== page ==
I think Nurkic will be somewhere in the middle in terms of production and foul rate. I actually think we’ll see major improvements toward the end of the season but that he’ll come along fairly slowly as he recovers from injury. His size, mobility, and strength will make him a perfect fit in Malone’s defensive scheme and I fully expect him to be among the league’s top rim protectors. He was already an elite rim protector in limited minutes last season under Shaw but I think he can jump into the national spotlight if he can become a consistent rim protector at 20+ minutes per game.

Emmanuel Mudiay

Ceiling – ROY, 16 ppg, 8 apg, 3 TO
Only 3 rookies have ever averaged 16 and 8: Oscar Robertson, Damon Stoudamire, and John Wall. So 16 and 8 is certainly an optimistic ceiling for Mudiay. But he wont lack for chances. The ball will be in his hands from day one and he has the skill and vision to put up some impressive stats. The rookie of the year race will probably be as competitive as any we’ve seen in recent years as there are a lot of high profile rookies on teams that will provide them with ample opportunity to shine, but Mudiay will be right in the conversation. You might even say that it is his for the taking.

Floor – 10 ppg, 4apg, 4 TO
The only way Mudiay reaches this floor is if his minutes are cut. And the only way his minutes are cut is if he is really hurting the Nuggets when he’s out there. The Nuggets are going into the season with the expectation that Mudiay will have an up and down year and are prepared for him to struggle here and there. However, it’s always possible that it gets to a point where throwing him into the fire is too detrimental to the team and to his own confidence. If that is the case, I could see some low numbers.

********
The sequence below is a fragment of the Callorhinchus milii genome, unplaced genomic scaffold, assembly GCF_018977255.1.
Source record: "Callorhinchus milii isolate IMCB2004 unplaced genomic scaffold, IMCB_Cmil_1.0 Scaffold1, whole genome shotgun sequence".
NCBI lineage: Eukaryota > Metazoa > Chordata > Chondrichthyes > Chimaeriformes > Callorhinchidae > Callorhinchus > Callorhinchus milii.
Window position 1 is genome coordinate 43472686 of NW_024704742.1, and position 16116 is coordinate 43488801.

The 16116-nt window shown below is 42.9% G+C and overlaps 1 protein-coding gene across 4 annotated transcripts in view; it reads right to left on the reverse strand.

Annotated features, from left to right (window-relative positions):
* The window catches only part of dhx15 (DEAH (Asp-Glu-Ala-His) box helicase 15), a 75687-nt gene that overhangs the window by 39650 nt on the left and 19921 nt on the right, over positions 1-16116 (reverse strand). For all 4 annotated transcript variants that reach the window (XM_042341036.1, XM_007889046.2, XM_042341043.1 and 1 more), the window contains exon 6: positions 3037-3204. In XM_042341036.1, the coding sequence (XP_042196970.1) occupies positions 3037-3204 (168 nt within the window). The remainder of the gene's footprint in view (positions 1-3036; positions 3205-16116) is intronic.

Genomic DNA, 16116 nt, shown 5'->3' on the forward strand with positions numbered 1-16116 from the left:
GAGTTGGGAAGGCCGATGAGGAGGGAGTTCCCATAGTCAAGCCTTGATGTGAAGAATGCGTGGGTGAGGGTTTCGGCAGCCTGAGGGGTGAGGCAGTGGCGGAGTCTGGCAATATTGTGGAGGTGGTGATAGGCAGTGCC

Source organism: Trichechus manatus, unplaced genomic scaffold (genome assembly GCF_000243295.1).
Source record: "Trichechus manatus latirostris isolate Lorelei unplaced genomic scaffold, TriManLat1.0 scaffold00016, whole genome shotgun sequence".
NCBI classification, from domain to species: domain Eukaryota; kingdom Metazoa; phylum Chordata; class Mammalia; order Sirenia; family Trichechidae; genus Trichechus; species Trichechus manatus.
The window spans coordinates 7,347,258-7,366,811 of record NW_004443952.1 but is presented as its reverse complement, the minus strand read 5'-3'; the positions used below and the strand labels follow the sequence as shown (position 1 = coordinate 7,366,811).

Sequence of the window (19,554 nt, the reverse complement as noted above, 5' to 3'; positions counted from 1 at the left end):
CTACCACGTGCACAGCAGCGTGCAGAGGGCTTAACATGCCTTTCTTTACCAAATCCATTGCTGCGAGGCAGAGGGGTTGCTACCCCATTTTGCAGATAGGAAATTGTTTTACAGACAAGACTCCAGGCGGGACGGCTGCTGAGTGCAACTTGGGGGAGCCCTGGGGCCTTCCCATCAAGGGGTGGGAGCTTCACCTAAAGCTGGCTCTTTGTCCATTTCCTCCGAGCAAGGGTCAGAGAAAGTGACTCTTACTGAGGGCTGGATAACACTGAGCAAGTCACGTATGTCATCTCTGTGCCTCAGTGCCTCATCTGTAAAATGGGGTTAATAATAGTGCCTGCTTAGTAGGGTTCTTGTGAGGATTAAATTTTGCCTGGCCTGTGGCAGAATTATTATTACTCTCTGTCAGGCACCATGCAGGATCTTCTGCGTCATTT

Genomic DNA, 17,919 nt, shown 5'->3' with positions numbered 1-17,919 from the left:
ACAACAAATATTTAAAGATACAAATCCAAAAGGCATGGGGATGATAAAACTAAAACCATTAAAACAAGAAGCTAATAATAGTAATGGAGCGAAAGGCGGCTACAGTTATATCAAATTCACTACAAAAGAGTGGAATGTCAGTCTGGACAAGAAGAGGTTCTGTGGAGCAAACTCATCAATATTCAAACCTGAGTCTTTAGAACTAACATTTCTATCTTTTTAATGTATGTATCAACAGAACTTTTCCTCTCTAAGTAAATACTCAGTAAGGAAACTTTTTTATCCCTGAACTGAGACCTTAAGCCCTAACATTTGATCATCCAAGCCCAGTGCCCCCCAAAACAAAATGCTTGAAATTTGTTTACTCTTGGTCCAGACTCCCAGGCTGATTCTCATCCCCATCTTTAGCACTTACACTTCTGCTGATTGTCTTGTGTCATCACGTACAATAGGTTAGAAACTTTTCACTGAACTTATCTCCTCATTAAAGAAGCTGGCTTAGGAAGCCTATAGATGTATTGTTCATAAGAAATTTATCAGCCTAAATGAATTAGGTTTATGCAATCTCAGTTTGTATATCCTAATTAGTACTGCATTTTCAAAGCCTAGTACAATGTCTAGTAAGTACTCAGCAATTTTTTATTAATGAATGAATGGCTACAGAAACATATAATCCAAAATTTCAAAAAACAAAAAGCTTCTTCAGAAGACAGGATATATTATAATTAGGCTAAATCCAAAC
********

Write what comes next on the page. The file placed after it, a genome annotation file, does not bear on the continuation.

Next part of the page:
Adam’s prediction – 12 ppg, 6.5 apg, 4 TO
I expect a bit of a mixed bag from Mudiay. In part because, as a 19 year old, he has holes in his game and there are a dozen point guards in the western conference alone that will present bigger challenges that anything he has faced in high school or in China. Nonetheless I think he’ll play well enough to earn enough minutes to put up impressive numbers and compete for rookie of the year. I’m not ready to predict that he’ll win it, but I think he’ll definitely be in the conversation.